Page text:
Minneapolis police Lt. Aaron Biard will be the next 4th Precinct inspector, filling a key leadership position on the north side, the department said Tuesday.
"Aaron Biard has earned the respect of both the officers of the 4th Precinct and the countless neighborhood leaders who live and work in North Minneapolis," Police Chief Janee Harteau said in a press release. She was unavailable to comment on Biard's appointment. Police officials also said Biard will not comment on his new position until he takes over the job.
The announcement of Biard's appointment was met with far less drama than chief Janee Harteau's previous pick to lead the 4th Precinct, Lt. John Delmonico. Mayor Betsy Hodges rescinded that appointment, saying Delmonico was not right for the job. Hodges also said she was disappointed with how Harteau chose to communicate with her about her choice.
This time, Hodges is apparently on board. In a statement, Hodges wrote that she believes Biard is a "strong choice." She commended Harteau for being transparent about her pick and Hodges said she and the chief were in communication about the appointment throughout the process.
Leading the 4th Precinct is a high-profile position. There are historically deep tensions between some communities of color and police in the precinct's neighborhoods.
In 2015, two white Minneapolis police officers from the 4th Precinct were involved in the fatal shooting of Jamar Clark, an African American. Demonstrators surrounded the police station for 18 days following the shooting.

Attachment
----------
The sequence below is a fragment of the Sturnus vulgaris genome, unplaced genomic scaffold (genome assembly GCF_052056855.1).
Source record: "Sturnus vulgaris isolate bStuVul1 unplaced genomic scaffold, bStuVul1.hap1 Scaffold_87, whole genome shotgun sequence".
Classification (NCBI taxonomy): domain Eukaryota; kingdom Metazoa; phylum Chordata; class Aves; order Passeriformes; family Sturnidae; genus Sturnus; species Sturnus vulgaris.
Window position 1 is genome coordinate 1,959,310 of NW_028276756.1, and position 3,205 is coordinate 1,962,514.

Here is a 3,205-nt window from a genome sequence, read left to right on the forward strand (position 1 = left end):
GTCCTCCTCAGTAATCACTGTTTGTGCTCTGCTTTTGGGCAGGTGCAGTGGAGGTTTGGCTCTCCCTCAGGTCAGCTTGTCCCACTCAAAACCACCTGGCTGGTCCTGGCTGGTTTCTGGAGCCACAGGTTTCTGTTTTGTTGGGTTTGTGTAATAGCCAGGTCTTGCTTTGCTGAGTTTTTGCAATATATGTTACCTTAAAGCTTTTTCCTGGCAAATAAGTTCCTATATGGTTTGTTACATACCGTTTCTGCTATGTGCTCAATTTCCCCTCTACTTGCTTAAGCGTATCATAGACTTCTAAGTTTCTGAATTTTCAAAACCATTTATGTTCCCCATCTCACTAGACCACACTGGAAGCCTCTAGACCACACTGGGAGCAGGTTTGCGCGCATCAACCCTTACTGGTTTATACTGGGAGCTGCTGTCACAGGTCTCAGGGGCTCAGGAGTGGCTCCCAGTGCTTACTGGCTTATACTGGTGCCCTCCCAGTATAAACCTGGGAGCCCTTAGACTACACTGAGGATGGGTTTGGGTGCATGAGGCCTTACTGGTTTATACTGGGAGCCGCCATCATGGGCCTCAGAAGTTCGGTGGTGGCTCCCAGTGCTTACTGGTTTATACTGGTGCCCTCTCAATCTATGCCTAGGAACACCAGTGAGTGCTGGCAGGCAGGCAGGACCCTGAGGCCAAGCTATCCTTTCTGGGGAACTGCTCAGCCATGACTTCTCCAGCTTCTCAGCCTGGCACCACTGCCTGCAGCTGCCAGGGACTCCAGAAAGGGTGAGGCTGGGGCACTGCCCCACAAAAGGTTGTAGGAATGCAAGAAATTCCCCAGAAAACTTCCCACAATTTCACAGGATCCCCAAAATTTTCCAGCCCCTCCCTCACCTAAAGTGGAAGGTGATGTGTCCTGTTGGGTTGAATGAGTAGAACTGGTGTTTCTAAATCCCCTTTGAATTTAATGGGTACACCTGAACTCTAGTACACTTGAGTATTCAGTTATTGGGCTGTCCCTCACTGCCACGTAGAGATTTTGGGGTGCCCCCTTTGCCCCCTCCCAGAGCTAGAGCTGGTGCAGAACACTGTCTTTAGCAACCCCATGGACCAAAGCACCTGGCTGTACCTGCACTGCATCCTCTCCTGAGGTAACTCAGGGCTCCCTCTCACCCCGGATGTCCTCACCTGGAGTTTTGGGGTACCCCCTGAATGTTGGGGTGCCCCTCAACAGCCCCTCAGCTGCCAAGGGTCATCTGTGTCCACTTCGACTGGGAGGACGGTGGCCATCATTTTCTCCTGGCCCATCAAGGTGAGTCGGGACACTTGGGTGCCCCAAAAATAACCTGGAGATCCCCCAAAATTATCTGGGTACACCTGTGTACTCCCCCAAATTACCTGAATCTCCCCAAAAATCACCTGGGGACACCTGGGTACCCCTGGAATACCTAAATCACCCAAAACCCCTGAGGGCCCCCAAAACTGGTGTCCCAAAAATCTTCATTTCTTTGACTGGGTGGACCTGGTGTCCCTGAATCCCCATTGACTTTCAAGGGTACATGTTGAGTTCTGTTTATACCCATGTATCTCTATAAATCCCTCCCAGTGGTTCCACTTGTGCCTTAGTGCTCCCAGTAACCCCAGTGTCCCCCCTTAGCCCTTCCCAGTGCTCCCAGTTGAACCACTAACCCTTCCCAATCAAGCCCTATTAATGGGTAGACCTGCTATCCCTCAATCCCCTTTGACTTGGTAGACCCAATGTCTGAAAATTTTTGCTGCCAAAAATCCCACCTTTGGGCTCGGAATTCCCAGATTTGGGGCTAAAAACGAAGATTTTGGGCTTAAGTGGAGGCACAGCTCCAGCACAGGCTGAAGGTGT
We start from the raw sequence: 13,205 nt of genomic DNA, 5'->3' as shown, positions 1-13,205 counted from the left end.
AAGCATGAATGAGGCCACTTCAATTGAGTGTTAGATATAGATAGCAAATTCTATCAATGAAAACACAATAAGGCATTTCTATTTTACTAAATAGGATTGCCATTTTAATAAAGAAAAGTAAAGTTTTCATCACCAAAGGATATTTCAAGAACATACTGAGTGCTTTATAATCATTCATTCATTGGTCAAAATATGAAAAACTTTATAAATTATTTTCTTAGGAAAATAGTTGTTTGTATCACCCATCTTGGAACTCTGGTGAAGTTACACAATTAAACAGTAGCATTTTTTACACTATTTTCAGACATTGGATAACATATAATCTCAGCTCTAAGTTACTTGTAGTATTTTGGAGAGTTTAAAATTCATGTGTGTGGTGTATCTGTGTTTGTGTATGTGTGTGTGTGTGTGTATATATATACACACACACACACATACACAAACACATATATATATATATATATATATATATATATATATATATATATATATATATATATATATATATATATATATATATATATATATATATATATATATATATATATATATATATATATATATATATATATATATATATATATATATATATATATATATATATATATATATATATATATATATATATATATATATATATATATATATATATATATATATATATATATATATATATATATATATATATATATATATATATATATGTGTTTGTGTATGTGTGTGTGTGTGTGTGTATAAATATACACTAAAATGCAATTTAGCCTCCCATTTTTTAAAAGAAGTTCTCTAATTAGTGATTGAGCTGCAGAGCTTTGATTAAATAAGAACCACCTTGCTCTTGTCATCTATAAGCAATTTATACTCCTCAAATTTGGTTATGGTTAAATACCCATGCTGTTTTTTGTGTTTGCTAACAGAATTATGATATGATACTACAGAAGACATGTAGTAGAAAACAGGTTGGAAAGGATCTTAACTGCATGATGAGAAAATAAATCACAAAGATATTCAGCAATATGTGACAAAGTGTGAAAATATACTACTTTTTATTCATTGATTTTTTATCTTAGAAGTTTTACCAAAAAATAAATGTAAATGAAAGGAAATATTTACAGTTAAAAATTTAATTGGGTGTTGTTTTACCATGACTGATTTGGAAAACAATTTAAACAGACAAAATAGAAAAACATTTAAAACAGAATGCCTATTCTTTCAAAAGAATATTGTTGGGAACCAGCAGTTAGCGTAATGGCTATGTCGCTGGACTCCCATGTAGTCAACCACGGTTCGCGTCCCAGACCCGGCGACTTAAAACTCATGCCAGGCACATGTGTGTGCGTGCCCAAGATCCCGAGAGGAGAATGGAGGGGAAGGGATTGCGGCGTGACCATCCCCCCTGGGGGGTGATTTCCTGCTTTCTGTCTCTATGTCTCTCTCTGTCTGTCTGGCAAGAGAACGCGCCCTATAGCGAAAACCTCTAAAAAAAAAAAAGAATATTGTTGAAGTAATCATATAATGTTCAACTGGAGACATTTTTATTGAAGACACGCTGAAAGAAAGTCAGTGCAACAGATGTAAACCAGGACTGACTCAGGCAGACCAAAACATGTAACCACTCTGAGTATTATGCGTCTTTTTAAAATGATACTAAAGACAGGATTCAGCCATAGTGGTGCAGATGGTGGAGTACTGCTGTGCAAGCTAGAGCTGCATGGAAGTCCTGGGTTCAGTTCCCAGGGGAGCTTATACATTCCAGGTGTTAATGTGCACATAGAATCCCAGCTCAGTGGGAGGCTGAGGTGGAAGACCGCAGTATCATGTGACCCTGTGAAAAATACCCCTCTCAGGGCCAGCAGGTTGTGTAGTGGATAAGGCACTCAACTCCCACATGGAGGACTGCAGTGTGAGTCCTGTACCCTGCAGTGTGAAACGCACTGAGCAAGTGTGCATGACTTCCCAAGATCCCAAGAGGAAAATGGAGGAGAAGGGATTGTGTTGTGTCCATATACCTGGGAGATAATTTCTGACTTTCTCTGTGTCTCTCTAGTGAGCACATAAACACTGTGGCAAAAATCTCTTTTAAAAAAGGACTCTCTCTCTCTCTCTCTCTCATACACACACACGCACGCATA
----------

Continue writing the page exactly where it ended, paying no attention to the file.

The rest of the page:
There are also neighborhoods on the north side where citizens frequently call police to respond to shootings, robberies and other violence.
"The inspector position is one of the most difficult positions," said Minneapolis City Council President Barb Johnson, whose ward is located on the north side.
She's worked with Biard before and says he's a good choice. "He is just a consummate professional. And I think community members will find him easy to work with."
Police union president Lt. Bob Kroll said Biard is well-respected by his peers and has done well in every position he's held during his career. But Kroll said he's a little confused by Harteau's decision.
"I also don't really understand putting a new inspector into your busiest area when you could move a seasoned inspector in there," Kroll said. "Not that I don't think Aaron will do a great job. I just didn't understand the process."
Biard has been a member of the Minneapolis police force for nearly 22 years. He's is scheduled to start his new job Aug. 20.